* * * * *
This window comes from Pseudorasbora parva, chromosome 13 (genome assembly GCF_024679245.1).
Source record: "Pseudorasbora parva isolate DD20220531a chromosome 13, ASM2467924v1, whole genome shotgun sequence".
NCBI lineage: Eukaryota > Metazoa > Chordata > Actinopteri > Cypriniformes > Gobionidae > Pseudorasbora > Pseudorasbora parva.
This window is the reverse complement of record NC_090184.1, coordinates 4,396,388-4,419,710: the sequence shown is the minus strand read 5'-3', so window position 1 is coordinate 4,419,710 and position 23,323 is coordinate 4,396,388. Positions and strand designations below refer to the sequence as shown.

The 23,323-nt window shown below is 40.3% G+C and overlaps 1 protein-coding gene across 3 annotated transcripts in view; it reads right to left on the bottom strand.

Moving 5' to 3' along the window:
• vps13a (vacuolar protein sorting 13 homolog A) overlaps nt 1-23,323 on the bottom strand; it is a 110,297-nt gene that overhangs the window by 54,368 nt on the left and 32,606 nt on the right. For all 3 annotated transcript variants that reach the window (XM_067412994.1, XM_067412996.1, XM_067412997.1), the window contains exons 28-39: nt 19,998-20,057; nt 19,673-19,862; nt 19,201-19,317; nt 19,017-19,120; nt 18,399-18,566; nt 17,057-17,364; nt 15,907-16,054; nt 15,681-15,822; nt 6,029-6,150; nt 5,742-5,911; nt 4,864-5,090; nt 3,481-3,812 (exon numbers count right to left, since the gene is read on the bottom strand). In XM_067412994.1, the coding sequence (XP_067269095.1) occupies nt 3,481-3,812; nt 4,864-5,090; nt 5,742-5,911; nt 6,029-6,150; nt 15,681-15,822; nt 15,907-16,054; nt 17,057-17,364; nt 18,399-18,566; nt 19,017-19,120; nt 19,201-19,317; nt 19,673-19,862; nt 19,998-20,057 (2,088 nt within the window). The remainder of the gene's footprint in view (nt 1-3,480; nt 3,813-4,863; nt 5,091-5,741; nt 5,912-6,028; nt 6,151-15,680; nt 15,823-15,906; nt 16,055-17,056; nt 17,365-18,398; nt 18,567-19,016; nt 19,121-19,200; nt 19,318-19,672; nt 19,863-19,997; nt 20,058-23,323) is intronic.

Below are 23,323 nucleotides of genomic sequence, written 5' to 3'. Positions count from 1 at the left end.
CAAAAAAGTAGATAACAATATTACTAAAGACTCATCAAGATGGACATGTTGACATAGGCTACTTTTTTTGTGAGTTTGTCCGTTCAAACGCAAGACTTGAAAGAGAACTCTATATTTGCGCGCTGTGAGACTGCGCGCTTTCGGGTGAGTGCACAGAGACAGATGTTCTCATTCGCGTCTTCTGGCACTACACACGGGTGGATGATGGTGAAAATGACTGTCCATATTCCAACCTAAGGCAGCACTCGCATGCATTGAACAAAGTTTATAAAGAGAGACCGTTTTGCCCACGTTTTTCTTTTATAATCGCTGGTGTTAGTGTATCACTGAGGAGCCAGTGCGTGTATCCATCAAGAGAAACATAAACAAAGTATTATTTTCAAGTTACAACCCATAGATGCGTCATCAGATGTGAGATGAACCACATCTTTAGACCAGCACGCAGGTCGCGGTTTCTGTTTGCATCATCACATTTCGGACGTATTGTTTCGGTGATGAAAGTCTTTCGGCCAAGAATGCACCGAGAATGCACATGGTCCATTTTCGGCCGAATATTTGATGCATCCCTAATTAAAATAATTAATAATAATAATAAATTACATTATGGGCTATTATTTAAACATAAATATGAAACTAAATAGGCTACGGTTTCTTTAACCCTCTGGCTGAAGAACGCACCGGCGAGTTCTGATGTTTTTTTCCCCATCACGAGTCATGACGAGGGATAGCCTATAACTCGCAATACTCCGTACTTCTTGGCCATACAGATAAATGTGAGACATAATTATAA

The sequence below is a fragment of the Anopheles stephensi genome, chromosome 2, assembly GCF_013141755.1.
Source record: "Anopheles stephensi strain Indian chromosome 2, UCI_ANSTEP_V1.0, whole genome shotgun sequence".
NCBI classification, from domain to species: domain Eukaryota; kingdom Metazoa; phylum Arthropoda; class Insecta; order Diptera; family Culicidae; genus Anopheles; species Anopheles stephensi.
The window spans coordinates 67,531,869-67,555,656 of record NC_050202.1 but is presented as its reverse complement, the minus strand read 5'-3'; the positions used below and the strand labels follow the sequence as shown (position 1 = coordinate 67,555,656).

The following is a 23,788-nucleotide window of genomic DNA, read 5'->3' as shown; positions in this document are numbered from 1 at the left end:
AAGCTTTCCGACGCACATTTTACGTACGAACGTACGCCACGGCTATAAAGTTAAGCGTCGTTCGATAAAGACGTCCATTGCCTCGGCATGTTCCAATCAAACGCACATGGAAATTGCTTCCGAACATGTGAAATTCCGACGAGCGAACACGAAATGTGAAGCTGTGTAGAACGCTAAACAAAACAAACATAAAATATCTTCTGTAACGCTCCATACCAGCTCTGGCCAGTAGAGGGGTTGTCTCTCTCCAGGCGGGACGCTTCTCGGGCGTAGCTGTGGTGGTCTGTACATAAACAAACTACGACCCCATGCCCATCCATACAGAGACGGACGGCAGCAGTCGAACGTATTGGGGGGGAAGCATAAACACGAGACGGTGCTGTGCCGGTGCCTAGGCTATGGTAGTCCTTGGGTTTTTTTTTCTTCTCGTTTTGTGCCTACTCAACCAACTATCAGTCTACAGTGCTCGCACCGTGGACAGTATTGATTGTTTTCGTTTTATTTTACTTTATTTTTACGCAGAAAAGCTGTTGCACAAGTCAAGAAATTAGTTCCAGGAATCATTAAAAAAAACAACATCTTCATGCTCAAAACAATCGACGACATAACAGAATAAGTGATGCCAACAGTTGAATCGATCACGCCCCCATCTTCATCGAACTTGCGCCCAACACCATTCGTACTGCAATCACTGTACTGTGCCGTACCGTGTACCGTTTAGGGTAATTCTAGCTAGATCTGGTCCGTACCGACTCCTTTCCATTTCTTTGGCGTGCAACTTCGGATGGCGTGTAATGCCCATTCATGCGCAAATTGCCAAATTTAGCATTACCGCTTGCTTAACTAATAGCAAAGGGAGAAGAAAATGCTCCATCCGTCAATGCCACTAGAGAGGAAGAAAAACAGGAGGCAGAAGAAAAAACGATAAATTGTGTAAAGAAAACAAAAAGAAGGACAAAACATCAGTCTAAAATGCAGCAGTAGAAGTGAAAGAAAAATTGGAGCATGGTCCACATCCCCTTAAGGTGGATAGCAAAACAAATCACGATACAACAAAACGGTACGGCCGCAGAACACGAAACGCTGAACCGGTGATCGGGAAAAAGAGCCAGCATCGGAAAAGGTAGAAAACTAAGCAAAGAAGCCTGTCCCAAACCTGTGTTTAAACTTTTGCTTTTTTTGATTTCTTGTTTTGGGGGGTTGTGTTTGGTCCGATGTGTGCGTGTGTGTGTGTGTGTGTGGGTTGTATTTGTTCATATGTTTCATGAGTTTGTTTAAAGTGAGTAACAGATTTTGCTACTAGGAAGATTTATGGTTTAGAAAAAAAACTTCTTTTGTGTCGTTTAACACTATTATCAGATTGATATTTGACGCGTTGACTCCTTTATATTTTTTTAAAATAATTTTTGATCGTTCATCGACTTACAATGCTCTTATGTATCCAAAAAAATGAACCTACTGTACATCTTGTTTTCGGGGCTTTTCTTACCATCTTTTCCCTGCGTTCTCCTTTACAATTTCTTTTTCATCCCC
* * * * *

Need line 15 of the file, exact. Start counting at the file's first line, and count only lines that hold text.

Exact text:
AAGCTTTCCGACGCACATTTTACGTACGAACGTACGCCACGGCTATAAAGTTAAGCGTCGTTCGATAAAGACGTCCATTGCCTCGGCATGTTCCAATCAAACGCACATGGAAATTGCTTCCGAACATGTGAAATTCCGACGAGCGAACACGAAATGTGAAGCTGTGTAGAACGCTAAACAAAACAAACATAAAATATCTTCTGTAACGCTCCATACCAGCTCTGGCCAGTAGAGGGGTTGTCTCTCTCCAGGCGGGACGCTTCTCGGGCGTAGCTGTGGTGGTCTGTACATAAACAAACTACGACCCCATGCCCATCCATACAGAGACGGACGGCAGCAGTCGAACGTATTGGGGGGGAAGCATAAACACGAGACGGTGCTGTGCCGGTGCCTAGGCTATGGTAGTCCTTGGGTTTTTTTTTCTTCTCGTTTTGTGCCTACTCAACCAACTATCAGTCTACAGTGCTCGCACCGTGGACAGTATTGATTGTTTTCGTTTTATTTTACTTTATTTTTACGCAGAAAAGCTGTTGCACAAGTCAAGAAATTAGTTCCAGGAATCATTAAAAAAAACAACATCTTCATGCTCAAAACAATCGACGACATAACAGAATAAGTGATGCCAACAGTTGAATCGATCACGCCCCCATCTTCATCGAACTTGCGCCCAACACCATTCGTACTGCAATCACTGTACTGTGCCGTACCGTGTACCGTTTAGGGTAATTCTAGCTAGATCTGGTCCGTACCGACTCCTTTCCATTTCTTTGGCGTGCAACTTCGGATGGCGTGTAATGCCCATTCATGCGCAAATTGCCAAATTTAGCATTACCGCTTGCTTAACTAATAGCAAAGGGAGAAGAAAATGCTCCATCCGTCAATGCCACTAGAGAGGAAGAAAAACAGGAGGCAGAAGAAAAAACGATAAATTGTGTAAAGAAAACAAAAAGAAGGACAAAACATCAGTCTAAAATGCAGCAGTAGAAGTGAAAGAAAAATTGGAGCATGGTCCACATCCCCTTAAGGTGGATAGCAAAACAAATCACGATACAACAAAACGGTACGGCCGCAGAACACGAAACGCTGAACCGGTGATCGGGAAAAAGAGCCAGCATCGGAAAAGGTAGAAAACTAAGCAAAGAAGCCTGTCCCAAACCTGTGTTTAAACTTTTGCTTTTTTTGATTTCTTGTTTTGGGGGGTTGTGTTTGGTCCGATGTGTGCGTGTGTGTGTGTGTGTGTGGGTTGTATTTGTTCATATGTTTCATGAGTTTGTTTAAAGTGAGTAACAGATTTTGCTACTAGGAAGATTTATGGTTTAGAAAAAAAACTTCTTTTGTGTCGTTTAACACTATTATCAGATTGATATTTGACGCGTTGACTCCTTTATATTTTTTTAAAATAATTTTTGATCGTTCATCGACTTACAATGCTCTTATGTATCCAAAAAAATGAACCTACTGTACATCTTGTTTTCGGGGCTTTTCTTACCATCTTTTCCCTGCGTTCTCCTTTACAATTTCTTTTTCATCCCC